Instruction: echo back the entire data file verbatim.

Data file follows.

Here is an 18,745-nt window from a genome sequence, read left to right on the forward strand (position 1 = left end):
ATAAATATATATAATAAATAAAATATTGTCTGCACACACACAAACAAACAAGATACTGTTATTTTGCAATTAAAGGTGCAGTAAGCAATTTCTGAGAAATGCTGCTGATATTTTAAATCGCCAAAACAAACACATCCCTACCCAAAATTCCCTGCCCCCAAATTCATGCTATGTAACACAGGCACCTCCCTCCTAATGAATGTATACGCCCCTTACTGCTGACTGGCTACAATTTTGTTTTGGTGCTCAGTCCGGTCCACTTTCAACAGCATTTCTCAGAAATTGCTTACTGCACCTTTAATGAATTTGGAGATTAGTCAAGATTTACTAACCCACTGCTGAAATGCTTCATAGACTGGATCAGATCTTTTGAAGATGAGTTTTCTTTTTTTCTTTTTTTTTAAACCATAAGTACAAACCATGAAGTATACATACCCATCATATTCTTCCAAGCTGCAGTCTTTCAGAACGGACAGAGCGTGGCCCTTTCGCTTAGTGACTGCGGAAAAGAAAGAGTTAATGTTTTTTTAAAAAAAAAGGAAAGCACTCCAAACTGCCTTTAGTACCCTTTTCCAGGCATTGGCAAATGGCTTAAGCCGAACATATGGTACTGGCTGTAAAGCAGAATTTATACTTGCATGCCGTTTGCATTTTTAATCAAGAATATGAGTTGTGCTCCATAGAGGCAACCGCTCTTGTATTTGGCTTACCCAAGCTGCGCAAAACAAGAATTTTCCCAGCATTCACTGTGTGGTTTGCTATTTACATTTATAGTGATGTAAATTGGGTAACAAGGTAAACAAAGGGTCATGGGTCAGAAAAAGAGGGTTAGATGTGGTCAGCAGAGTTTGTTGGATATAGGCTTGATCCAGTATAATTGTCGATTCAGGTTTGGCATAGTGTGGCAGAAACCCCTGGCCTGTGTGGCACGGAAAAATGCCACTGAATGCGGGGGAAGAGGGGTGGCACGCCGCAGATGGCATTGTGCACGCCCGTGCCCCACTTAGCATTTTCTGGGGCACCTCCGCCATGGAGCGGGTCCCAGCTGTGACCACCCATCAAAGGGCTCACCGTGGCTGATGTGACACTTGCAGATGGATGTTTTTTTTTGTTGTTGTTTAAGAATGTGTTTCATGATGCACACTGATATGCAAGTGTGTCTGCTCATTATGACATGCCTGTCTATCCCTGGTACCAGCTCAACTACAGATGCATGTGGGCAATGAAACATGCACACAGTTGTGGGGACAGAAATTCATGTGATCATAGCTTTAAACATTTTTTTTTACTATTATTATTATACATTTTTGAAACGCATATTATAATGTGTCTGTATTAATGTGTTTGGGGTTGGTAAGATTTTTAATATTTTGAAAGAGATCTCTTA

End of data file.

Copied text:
Here is an 18,745-nt window from a genome sequence, read left to right on the forward strand (position 1 = left end):
ATAAATATATATAATAAATAAAATATTGTCTGCACACACACAAACAAACAAGATACTGTTATTTTGCAATTAAAGGTGCAGTAAGCAATTTCTGAGAAATGCTGCTGATATTTTAAATCGCCAAAACAAACACATCCCTACCCAAAATTCCCTGCCCCCAAATTCATGCTATGTAACACAGGCACCTCCCTCCTAATGAATGTATACGCCCCTTACTGCTGACTGGCTACAATTTTGTTTTGGTGCTCAGTCCGGTCCACTTTCAACAGCATTTCTCAGAAATTGCTTACTGCACCTTTAATGAATTTGGAGATTAGTCAAGATTTACTAACCCACTGCTGAAATGCTTCATAGACTGGATCAGATCTTTTGAAGATGAGTTTTCTTTTTTTCTTTTTTTTTAAACCATAAGTACAAACCATGAAGTATACATACCCATCATATTCTTCCAAGCTGCAGTCTTTCAGAACGGACAGAGCGTGGCCCTTTCGCTTAGTGACTGCGGAAAAGAAAGAGTTAATGTTTTTTTAAAAAAAAAGGAAAGCACTCCAAACTGCCTTTAGTACCCTTTTCCAGGCATTGGCAAATGGCTTAAGCCGAACATATGGTACTGGCTGTAAAGCAGAATTTATACTTGCATGCCGTTTGCATTTTTAATCAAGAATATGAGTTGTGCTCCATAGAGGCAACCGCTCTTGTATTTGGCTTACCCAAGCTGCGCAAAACAAGAATTTTCCCAGCATTCACTGTGTGGTTTGCTATTTACATTTATAGTGATGTAAATTGGGTAACAAGGTAAACAAAGGGTCATGGGTCAGAAAAAGAGGGTTAGATGTGGTCAGCAGAGTTTGTTGGATATAGGCTTGATCCAGTATAATTGTCGATTCAGGTTTGGCATAGTGTGGCAGAAACCCCTGGCCTGTGTGGCACGGAAAAATGCCACTGAATGCGGGGGAAGAGGGGTGGCACGCCGCAGATGGCATTGTGCACGCCCGTGCCCCACTTAGCATTTTCTGGGGCACCTCCGCCATGGAGCGGGTCCCAGCTGTGACCACCCATCAAAGGGCTCACCGTGGCTGATGTGACACTTGCAGATGGATGTTTTTTTTTGTTGTTGTTTAAGAATGTGTTTCATGATGCACACTGATATGCAAGTGTGTCTGCTCATTATGACATGCCTGTCTATCCCTGGTACCAGCTCAACTACAGATGCATGTGGGCAATGAAACATGCACACAGTTGTGGGGACAGAAATTCATGTGATCATAGCTTTAAACATTTTTTTTTACTATTATTATTATACATTTTTGAAACGCATATTATAATGTGTCTGTATTAATGTGTTTGGGGTTGGTAAGATTTTTAATATTTTGAAAGAGATCTCTTA